A recent study has found that diabetics have a three to five times higher risk of developing tuberculosis (TB) than those without the disease.
Researchers at the University of Texas Health Science Center at Houston (UTHealth) analyzed 233 patients with TB living in Texas and Mexico along the border to confirm the findings.
"With the increase in diabetes patients in TB-endemic areas, our findings highlight the re-emerging impact of diabetes mellitus, known as type 2, on TB control in regions of the world where both diseases are prevalent," said Blanca Restrepo, associate professor of epidemiology at The University of Texas School of Public Health.
The research suggested that diabetes depresses the immune response, which in turn facilitates infection with Mycobacterium tuberculosis and/or progression to symptomatic disease.
"This research confirms results from several other studies showing an increased risk of TB in people with diabetes and means that it is important that clinicians actively seek to diagnose diabetes in people with TB, and vice versa," said Knut Lonnroth, medical officer in the Stop TB Department at the World Health Organization.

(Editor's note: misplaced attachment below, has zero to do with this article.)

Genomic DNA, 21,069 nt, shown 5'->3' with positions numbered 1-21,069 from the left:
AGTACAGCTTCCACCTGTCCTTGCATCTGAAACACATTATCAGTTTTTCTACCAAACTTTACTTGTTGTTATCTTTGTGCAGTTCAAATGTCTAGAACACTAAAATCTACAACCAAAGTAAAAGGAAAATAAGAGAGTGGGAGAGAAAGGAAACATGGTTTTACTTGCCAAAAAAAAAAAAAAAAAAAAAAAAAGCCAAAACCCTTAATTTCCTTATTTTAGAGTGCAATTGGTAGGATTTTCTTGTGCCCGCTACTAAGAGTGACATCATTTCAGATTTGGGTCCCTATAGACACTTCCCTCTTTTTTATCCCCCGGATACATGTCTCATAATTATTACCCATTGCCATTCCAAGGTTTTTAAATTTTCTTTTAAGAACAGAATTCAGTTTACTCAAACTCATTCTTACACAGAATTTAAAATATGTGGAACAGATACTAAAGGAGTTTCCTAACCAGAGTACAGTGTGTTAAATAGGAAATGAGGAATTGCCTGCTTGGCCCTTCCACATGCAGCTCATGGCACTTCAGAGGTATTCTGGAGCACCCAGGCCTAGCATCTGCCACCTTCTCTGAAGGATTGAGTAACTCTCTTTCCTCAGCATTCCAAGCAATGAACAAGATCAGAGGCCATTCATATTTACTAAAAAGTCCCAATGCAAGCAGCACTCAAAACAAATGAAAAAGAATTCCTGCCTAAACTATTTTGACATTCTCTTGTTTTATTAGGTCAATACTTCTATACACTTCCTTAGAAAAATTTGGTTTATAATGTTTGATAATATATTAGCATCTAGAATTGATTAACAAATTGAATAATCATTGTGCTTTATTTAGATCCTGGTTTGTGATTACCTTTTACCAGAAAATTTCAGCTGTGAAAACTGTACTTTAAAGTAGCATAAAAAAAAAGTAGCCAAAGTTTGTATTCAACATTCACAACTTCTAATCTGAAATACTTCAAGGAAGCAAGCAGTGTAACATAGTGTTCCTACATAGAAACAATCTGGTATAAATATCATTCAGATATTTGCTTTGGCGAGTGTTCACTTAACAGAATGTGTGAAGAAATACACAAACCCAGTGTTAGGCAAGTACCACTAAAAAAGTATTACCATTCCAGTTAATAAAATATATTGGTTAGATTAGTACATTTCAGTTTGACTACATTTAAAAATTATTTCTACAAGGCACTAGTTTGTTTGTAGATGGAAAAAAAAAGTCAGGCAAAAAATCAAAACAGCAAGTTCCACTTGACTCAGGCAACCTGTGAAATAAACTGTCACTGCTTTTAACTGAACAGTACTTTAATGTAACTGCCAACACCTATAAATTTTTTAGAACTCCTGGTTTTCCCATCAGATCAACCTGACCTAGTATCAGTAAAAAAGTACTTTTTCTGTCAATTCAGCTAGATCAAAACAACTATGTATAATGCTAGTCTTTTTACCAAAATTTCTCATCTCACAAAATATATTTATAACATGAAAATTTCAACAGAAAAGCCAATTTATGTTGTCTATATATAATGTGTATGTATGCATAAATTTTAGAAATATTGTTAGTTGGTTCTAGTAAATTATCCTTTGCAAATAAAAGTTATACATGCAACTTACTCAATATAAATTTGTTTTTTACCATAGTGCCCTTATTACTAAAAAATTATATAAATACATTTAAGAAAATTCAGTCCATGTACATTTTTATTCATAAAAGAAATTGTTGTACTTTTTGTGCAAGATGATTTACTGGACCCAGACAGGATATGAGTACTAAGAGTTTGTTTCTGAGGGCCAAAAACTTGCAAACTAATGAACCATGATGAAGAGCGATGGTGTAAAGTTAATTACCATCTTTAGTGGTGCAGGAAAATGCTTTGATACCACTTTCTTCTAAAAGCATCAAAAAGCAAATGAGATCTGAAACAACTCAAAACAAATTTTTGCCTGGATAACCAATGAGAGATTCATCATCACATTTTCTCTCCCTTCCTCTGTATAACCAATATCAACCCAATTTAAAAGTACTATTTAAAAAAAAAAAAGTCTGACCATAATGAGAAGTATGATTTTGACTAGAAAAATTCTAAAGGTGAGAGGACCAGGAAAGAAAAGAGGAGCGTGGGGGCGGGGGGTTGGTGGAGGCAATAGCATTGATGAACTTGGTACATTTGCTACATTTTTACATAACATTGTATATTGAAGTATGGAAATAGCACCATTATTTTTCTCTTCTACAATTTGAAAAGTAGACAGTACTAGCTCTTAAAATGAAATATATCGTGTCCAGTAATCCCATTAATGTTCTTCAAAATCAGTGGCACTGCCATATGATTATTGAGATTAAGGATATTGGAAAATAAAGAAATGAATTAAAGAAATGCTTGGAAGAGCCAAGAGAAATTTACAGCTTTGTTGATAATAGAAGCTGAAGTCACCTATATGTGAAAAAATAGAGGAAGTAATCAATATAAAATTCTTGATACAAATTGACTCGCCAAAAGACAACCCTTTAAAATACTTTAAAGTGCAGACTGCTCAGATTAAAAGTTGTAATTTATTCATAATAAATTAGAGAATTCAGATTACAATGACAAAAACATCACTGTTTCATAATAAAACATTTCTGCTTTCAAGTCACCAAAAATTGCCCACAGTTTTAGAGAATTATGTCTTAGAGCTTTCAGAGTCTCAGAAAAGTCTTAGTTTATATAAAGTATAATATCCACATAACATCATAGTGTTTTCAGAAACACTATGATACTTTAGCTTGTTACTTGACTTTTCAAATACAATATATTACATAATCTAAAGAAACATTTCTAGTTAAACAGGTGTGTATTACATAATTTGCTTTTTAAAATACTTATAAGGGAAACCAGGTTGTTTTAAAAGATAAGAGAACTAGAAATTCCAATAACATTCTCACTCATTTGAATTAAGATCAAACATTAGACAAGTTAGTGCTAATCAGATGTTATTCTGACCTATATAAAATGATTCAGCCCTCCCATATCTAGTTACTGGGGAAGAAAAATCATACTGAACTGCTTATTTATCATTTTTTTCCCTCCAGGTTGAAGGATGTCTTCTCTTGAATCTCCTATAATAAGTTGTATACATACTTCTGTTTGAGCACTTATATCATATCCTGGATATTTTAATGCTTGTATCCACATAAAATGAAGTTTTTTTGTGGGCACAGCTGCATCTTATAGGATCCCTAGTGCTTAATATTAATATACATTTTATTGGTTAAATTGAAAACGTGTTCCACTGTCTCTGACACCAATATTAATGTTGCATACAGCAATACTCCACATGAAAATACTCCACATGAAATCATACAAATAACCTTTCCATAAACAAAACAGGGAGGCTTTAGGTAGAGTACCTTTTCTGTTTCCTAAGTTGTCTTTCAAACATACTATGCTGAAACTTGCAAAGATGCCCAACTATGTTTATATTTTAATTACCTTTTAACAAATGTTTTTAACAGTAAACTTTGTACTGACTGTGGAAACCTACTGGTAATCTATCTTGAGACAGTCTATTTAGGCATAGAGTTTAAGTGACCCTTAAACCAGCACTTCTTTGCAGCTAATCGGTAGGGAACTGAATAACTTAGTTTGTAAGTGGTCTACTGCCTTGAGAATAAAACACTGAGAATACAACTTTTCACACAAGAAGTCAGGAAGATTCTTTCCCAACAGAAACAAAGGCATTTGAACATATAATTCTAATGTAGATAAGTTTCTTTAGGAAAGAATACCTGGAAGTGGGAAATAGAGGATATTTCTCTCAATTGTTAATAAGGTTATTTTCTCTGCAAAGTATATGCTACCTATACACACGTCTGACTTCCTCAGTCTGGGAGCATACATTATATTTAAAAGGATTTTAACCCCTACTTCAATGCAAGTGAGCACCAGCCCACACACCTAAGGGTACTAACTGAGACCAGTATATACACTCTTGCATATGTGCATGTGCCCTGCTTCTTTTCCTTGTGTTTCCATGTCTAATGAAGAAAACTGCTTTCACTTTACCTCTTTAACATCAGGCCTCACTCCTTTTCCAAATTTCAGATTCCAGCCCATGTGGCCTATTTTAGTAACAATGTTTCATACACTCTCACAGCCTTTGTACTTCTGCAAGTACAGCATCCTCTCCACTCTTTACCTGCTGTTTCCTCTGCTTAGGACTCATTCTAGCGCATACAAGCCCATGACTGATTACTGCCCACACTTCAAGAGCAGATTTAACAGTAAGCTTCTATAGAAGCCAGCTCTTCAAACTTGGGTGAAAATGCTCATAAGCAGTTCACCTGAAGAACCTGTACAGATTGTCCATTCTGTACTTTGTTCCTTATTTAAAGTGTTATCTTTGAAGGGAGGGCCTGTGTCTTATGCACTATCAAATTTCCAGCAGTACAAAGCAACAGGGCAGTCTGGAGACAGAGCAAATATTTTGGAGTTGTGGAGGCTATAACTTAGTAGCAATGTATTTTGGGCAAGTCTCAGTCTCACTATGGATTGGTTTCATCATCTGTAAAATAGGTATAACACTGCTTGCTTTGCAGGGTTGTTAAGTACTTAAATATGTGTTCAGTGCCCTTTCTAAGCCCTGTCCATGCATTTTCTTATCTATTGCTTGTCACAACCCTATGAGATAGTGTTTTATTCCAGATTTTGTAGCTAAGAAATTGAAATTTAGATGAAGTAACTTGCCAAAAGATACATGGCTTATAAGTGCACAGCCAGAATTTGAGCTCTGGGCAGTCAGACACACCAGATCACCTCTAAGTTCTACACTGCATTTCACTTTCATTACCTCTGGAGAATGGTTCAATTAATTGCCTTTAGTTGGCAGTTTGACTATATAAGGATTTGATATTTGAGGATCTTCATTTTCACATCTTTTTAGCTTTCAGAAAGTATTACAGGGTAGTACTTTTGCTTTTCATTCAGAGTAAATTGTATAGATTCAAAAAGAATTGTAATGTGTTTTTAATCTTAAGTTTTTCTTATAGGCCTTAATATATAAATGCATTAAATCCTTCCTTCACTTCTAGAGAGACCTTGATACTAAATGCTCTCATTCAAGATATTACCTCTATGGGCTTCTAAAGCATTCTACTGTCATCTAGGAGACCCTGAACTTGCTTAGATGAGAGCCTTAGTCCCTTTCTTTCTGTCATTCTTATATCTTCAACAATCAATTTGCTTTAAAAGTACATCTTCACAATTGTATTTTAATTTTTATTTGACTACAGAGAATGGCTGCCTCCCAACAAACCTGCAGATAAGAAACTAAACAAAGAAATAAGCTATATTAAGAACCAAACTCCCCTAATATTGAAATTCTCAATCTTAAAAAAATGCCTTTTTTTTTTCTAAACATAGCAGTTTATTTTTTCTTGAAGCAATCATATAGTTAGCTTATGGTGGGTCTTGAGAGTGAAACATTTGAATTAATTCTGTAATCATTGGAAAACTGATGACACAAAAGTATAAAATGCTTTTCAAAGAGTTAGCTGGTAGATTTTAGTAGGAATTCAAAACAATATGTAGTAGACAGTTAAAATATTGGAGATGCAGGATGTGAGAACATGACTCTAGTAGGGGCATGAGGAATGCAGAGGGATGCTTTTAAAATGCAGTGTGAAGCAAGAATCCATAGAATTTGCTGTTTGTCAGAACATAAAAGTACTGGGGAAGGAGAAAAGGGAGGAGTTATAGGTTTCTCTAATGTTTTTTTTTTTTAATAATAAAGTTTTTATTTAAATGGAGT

According to Restrepo, a combined diagnosis of TB and diabetes is becoming more evident in the Hispanic population, but this may also be the case in American Indians and African-Americans.
The study is published in the current issue of the Bulletin of the World Health Organization.